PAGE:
In February, Japan’s service sector grows due to business travel

A business survey released on Tuesday revealed that healthy demand for travel and the introduction of new products helped Japan’s service sector activity bounce back in February, continuing advances that had been seen for the past 1.5 years. The economy has benefited from the service sector, which has somewhat countered manufacturing’s decline as a result of weakening global demand. The purchasing managers’ index (PMI) for the final au Jibun Bank Service increased from 53.1 in January to 52.9 in February. The indicator has been over the 50.0 barrier, which separates expansion from contraction, since September 2022, despite a modest slowdown in the trend.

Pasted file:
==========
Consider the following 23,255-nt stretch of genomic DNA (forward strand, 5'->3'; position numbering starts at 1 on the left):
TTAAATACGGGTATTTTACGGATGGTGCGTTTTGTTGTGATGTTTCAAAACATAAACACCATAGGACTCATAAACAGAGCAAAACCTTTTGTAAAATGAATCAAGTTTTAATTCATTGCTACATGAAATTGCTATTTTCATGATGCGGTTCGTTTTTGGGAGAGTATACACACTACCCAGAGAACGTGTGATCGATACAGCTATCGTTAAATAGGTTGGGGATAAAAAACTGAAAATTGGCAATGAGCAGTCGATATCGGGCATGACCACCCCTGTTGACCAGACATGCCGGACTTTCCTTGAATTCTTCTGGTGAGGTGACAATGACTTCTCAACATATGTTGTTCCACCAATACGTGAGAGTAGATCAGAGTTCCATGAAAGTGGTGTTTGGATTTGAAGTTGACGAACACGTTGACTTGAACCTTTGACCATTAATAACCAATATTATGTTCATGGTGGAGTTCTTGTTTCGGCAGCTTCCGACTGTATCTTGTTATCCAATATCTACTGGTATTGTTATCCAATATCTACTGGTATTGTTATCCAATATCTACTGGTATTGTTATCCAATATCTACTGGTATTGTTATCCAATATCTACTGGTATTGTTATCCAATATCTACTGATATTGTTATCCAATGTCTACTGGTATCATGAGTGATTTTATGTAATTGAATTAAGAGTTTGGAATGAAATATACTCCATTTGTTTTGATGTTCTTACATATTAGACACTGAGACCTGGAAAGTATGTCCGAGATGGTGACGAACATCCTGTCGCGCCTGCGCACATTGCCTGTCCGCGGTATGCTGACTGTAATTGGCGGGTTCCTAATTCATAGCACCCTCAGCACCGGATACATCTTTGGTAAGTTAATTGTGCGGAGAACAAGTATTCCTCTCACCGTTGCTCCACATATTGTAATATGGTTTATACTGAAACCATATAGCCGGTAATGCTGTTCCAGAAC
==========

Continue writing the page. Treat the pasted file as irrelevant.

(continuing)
The impetus from activity is expected to continue in the upcoming months, according to S&P Global Market Intelligence economist Usamah Bhatti. With respondents reporting better business conditions, particularly for inbound tourists, the service sector remained stable, but the manufacturing output level declined due to poor demand. A sharp decline in industrial output, Bhatti warned, is having a negative impact on the private sector’s total activity. “It remains to be seen how long the growth momentum provided by the Japanese service sector continues to prop up overall private sector activity,” Bhatti stated.


For the eighth consecutive month, January saw more than 2 million tourists enter Japan, paving the way for what might be a record-breaking year in travel. Japan’s economy greatly depends on inbound tourism; last year, visitor spending surpassed 5 trillion yen ($33.28 billion) for the first time. With the support of new items and robust travel demand, new business reached its highest point in six months. Because more businesses in the service industry employed full-time employees, employment increased at its fastest rate since May.

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